Wednesday, 10 October 2012

A not so happy feathery start to the day

Went to feed the animals this morning (as per normal, before I head off to work). Only to find a trail of black feathers from one of the shed dorrs to the water tank. Follwed by the appearance of two very pleased looking dogs!

We have recently introduced 4 of our 5 Old English Game cross pullets to the 'normal' chicken run, along with 3 (slightly younger, but now larger) Rhode Island Red crosses. We hatched these ladies (along with 4 males- still separated) from the Old English Game rooster I accidently bought at auction back in May.
Having happily incubated the eggs and raised the chicks. I had completely forgotten how athletic and agile (and completely frustrating) thier father had been. We had hoped that they would have inherited some of the size from thier various mothers (Australorp, Sussex, though I think some maybe Wellsumer- not a big bird)... but no such luck.
As a breed Old English Games are fantastic free range birds, if you want them to scratch for food, roost in trees and generally fend for themselves.
Personally I have 2 "poultry loving" dogs (as dinner, that is). Therefore whilst my birds, happily have free run of the rear garden when we are home (as the dogs a out the front, or inside) and have a large run during the day. Unfortunately these young pullets feel the area for the general population is not good enough for them, and continuously seek the free run of the front yard.
To date the dogs have been relatively good with them. The birds have been calm and have even followed them around. Ffion (our staffy) generally only get excited when they flap or run.
But this morning appeared to have been the massacre we had thoght inevitable. Matt had threatened to eat them himself, rather than them see the fate of becoming the dogs dinner- though neither would be pleasant, I know which would be worse.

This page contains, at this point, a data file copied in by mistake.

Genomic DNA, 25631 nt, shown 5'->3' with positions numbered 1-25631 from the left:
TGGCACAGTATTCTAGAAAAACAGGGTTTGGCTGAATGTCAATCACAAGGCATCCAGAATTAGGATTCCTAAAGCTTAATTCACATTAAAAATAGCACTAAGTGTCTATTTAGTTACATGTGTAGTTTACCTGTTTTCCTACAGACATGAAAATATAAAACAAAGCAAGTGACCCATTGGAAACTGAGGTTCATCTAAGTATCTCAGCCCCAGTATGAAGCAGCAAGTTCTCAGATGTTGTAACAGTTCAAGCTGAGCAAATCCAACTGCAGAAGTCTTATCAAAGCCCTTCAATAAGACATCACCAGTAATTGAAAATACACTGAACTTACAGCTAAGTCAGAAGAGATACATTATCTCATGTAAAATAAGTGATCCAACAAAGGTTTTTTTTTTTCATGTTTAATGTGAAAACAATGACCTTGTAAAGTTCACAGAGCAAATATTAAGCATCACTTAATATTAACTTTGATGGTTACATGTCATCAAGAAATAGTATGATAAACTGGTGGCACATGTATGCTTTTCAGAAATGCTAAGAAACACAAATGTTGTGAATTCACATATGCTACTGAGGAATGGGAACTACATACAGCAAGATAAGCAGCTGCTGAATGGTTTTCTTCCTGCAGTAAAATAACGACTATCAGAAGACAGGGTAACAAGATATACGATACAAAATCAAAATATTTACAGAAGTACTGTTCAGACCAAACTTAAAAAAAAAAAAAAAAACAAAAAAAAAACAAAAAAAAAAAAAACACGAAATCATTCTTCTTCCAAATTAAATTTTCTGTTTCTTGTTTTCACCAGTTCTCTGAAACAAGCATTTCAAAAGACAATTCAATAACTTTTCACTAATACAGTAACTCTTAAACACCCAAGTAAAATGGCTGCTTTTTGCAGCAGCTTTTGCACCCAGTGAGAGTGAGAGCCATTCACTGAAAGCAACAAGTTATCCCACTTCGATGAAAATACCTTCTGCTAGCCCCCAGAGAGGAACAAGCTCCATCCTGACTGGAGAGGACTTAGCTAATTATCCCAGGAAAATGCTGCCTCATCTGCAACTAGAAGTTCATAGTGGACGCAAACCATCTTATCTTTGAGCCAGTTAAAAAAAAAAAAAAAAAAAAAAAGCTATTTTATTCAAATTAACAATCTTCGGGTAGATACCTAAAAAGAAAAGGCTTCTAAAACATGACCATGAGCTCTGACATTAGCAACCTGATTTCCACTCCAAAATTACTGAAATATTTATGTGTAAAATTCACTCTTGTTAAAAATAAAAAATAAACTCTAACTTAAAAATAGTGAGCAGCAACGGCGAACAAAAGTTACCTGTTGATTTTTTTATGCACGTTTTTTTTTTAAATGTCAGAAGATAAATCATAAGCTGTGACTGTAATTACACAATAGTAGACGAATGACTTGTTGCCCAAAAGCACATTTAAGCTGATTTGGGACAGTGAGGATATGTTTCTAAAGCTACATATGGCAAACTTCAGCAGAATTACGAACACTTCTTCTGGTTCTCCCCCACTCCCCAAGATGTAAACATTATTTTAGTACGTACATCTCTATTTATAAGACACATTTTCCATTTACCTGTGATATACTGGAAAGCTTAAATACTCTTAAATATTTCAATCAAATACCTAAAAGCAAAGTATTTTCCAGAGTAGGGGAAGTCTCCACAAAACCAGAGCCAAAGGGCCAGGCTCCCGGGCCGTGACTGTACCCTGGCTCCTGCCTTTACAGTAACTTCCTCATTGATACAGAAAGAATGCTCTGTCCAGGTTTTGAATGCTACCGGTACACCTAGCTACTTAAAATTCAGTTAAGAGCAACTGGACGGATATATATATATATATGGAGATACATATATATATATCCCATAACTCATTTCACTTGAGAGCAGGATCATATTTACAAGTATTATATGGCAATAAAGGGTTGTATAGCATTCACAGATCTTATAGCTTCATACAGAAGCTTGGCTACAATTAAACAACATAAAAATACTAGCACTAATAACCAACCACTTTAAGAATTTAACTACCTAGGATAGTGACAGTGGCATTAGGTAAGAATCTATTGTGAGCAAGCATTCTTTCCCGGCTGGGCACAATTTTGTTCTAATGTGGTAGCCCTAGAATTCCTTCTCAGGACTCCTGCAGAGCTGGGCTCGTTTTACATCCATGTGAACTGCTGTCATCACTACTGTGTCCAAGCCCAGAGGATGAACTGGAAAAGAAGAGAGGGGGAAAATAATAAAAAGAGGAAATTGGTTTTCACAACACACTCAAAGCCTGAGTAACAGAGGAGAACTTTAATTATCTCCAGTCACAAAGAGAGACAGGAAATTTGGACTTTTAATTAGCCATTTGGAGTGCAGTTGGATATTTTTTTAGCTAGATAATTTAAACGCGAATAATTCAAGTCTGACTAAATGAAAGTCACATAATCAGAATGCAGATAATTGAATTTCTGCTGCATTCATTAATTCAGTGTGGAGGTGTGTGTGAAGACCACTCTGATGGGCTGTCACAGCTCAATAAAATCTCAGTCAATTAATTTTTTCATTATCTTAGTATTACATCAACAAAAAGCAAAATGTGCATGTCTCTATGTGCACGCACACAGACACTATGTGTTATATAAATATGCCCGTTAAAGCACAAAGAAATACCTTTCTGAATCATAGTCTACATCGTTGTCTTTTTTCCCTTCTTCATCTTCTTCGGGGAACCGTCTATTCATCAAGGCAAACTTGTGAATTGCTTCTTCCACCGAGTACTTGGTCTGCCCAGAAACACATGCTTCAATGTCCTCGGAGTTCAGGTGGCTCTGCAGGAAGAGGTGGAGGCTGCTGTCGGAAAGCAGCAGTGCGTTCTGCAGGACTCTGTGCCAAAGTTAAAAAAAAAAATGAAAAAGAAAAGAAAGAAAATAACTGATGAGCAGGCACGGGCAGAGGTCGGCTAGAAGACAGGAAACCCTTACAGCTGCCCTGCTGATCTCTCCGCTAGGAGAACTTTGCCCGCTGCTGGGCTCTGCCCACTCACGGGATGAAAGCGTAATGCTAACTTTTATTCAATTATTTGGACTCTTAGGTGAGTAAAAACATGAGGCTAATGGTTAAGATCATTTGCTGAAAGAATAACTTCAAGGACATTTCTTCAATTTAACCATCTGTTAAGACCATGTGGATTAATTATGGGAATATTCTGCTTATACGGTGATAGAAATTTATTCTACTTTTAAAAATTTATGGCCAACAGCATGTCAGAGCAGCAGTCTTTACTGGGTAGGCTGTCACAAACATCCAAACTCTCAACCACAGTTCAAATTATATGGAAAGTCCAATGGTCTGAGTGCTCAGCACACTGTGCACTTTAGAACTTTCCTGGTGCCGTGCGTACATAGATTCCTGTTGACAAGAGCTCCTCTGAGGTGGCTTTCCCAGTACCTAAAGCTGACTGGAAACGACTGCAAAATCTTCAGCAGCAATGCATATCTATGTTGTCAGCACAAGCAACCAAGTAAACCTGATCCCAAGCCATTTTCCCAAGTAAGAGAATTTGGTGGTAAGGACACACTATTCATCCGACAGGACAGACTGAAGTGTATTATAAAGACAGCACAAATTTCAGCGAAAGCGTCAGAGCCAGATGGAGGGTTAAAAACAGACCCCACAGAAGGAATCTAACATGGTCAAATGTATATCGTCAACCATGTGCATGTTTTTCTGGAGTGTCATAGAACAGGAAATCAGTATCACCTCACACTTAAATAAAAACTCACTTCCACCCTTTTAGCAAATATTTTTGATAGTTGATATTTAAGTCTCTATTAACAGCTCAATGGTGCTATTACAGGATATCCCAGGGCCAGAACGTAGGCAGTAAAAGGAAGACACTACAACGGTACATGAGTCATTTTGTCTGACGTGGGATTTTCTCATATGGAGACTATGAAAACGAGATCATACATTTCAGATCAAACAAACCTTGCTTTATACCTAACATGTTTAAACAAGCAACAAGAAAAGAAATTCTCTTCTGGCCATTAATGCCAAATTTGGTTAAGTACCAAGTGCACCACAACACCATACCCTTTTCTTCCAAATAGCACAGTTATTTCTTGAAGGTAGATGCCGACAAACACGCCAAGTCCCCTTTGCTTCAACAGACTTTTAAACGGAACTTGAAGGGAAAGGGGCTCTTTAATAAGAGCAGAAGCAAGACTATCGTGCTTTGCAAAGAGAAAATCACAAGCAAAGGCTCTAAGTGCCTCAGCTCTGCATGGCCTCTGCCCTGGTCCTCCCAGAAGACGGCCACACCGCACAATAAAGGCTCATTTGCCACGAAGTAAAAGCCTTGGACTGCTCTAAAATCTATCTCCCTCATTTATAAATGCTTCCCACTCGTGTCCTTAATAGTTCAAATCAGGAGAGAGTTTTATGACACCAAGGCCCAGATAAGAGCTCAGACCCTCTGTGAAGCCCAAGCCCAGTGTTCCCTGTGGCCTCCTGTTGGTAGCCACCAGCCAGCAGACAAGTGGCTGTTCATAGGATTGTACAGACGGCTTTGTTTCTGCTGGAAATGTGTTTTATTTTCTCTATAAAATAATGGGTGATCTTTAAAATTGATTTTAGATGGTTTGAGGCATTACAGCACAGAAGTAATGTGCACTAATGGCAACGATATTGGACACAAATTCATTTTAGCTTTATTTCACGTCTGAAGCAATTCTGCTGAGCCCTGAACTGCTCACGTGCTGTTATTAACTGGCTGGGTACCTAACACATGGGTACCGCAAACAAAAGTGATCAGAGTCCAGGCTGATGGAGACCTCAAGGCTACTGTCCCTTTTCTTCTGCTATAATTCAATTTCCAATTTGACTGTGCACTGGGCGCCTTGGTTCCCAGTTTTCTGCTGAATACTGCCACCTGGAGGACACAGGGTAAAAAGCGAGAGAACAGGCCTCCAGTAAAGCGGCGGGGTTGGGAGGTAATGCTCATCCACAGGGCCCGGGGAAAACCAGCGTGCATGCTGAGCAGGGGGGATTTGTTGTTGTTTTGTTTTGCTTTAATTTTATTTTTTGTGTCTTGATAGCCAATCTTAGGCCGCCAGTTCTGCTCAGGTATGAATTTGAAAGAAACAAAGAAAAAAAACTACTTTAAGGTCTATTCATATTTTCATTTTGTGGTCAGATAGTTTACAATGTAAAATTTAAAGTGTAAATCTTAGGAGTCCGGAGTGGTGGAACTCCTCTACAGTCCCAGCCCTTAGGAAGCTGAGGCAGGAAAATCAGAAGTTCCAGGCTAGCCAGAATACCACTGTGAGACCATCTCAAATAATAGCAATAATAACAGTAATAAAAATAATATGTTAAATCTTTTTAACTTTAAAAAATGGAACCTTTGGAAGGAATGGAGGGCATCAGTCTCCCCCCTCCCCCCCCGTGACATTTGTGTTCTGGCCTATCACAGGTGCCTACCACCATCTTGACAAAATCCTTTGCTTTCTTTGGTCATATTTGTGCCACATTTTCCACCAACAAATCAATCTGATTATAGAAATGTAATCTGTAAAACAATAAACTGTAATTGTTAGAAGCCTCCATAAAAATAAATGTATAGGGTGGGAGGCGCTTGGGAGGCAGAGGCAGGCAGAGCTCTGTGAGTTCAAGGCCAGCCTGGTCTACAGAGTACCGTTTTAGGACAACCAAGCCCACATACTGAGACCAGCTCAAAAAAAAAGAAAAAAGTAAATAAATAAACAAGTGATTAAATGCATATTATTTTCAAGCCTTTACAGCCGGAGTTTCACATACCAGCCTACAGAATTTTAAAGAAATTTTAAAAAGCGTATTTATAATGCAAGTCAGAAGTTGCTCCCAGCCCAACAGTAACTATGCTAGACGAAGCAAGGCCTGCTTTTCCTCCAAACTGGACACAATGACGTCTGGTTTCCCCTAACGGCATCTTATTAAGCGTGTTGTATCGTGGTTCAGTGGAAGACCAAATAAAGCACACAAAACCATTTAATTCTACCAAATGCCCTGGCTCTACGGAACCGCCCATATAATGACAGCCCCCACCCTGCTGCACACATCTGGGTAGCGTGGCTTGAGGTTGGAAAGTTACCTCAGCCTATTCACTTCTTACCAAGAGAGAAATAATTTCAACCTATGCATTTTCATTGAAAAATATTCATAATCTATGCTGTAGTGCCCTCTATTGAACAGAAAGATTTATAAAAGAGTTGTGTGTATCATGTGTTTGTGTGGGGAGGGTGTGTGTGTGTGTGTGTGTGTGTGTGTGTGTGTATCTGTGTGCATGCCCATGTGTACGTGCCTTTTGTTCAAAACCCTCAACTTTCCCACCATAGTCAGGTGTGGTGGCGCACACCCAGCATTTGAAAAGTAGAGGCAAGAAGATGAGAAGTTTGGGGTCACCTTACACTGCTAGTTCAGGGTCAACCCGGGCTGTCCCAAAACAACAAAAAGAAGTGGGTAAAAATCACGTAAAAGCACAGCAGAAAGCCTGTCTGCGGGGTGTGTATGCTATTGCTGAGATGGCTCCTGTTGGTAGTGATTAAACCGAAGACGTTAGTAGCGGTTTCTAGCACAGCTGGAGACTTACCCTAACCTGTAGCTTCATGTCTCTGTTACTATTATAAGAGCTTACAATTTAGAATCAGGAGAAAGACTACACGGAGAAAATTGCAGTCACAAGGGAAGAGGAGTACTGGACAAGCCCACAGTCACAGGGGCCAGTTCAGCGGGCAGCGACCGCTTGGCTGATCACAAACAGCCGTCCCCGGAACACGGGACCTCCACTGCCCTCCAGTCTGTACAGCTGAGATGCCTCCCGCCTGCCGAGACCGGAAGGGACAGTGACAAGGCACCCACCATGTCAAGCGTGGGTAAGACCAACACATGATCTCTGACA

Anyway our 'pup' seemed very interested in the far corner. So I investigated further, to find one of the colourful EOG birds trapped between the 2 layers of fencing. Clearly distressed and a few ruffled feathers, but seemingly OK. Now I would have thought the dogs could have gotten her from there, instead he proudly showed me wht they had done?
I freed the bird and returned her to the rest of the flock; checking her over (just in case). She immediately spreang to her feet and followed to the enclosure for thier normal feed.

I ten counted 2 or the 4 birds, both black ones were missing... I now feared the trail may have been 2 different crime sites.

Returning to my duties, with a heavy heart. I secured the dogs out, without thier usual treat. And set about feeding my remaining flock and pigs. As I left the shed to tend to the younger chicks (in the totally inclosed run) there was a ruffled looking black OEG pullet, happily helping herself through the fence.... So they only had one!

To my surprise, as I set off, reversing my car out to head off to work, there was the last bird; wandering around the yard, looking to return to the main (feeding) flock. Not a feather out of place!

So I assisted her over the high fence and happily left for the office. Feeling slightly guilty for thinking so badly of my gorgeous puppies. Who had obviously had some fun with then birds, but not actually committed the crimes I instantly assumed they were guilty of.

Hopefully now the young birds will have learned thier lesson, and stay with the main flock, and realise that the fences are their for thier own protection.

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